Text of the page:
In our study, we use Monte Carlo10 simulations to test the efficacy of this strategy in retirement planning. First, we simulate 1,000 scenarios. Each scenario represents a hypothetical economic environment (with different interest rates and investment returns for each scenario) for an individual beginning at age 6211 and ending at age 97. Therefore, each simulation has up to 468 months’, or 39 years’, worth of information on interest rates and investment returns. At the beginning of each month, income needs are met using the CFR or, if necessary, drawing from the investment portfolio or using the SRM. The cash reserves, if depleted, are refilled at the end of the month. Similarly, the outstanding loan balance on the SRM is paid down at the end of the month when the portfolio value is above the glidepath mark (defined below). The investment portfolio for all of the strategies is a 60 percent stock/40 percent bond portfolio that is rebalanced back to this initial asset allocation when the stock/bond balance is more than 5 percent out of balance. Assumptions for returns, interest rates, costs, and other important elements of the distribution strategies are included in the appendix.

To summarize the methodology of the SRM strategy in our analysis, an HECM Saver reverse mortgage is used in conjunction with a cash flow reserve two-bucket distribution strategy, ultimately creating a three-bucket distribution strategy. The investment portfolio is used to refill the short-term living expense needs when the portfolio value is above the glidepath in a forced sale (no funds remaining in the CFR) or when rebalancing. In actual implementation, the CFR bucket would also be refilled when making any investment changes, but in our two-asset simulation there are no investment changes other than rebalancing. The reverse mortgage is available when a forced sale is needed but the portfolio is below the glidepath mark.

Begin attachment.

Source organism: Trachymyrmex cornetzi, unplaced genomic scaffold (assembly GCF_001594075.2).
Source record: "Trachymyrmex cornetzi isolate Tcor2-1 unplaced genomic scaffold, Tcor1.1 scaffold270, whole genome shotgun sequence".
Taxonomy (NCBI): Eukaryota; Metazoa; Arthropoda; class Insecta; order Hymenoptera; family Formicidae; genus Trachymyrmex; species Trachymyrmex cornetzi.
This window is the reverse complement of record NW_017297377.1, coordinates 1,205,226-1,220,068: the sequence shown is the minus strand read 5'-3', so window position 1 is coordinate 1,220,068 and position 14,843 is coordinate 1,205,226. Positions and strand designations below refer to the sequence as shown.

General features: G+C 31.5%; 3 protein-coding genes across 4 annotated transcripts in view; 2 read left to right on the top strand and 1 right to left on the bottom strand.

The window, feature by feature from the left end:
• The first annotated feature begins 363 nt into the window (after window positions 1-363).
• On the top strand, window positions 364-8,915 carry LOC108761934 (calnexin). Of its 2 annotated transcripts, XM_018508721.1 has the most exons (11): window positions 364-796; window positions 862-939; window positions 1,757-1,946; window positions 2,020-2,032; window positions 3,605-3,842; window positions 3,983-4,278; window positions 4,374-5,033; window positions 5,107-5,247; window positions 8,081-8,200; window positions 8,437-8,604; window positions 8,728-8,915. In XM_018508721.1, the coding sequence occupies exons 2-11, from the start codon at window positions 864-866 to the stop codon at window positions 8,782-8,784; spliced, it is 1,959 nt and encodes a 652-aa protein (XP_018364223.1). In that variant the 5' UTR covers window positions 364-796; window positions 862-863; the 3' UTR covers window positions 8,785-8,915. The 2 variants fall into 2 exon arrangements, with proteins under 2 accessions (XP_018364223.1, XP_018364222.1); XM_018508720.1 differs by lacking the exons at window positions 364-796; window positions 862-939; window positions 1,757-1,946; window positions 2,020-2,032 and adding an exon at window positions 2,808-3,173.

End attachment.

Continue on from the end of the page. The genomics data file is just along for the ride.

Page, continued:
In other words:

When the portfolio is above the glidepath mark:

  • Refill the CFR bucket when rebalancing or making investment changes
  • If the CFR bucket is empty, force-sell investment portfolio to refill CFR bucket
  • Pay off any loan balance12 then refill the CFR if needed

When the portfolio is below the glidepath mark:

  • If the CFR bucket is sufficient, only rebalance or make investment changes; no refill of the CFR bucket
  • If CFR bucket is empty, borrow from reverse mortgage line of credit

Glidepath Mark

After substantial analysis and thought about the glidepath mark, it was determined that using 80 percent of the portfolio value was optimal, both in terms of success and use of the line of credit. Translating this to our previous glidepath figure, our client with $500,000 today using our projected returns would be expected to have $508,686 at the end of this year (after the initial distribution and returns). Twelve months from now if we need to make a decision on a forced sale, our portfolio value marker would be 80 percent of the expected value, or $406,948. If below this value, the refill would be borrowed from the reverse mortgage. If above, a forced sale would be implemented to refill the CFR bucket. Using 100 percent or 90 percent of the glidepath mark resulted in a suboptimal “overuse” of the line of credit, which decreased the success of the strategy in most cases.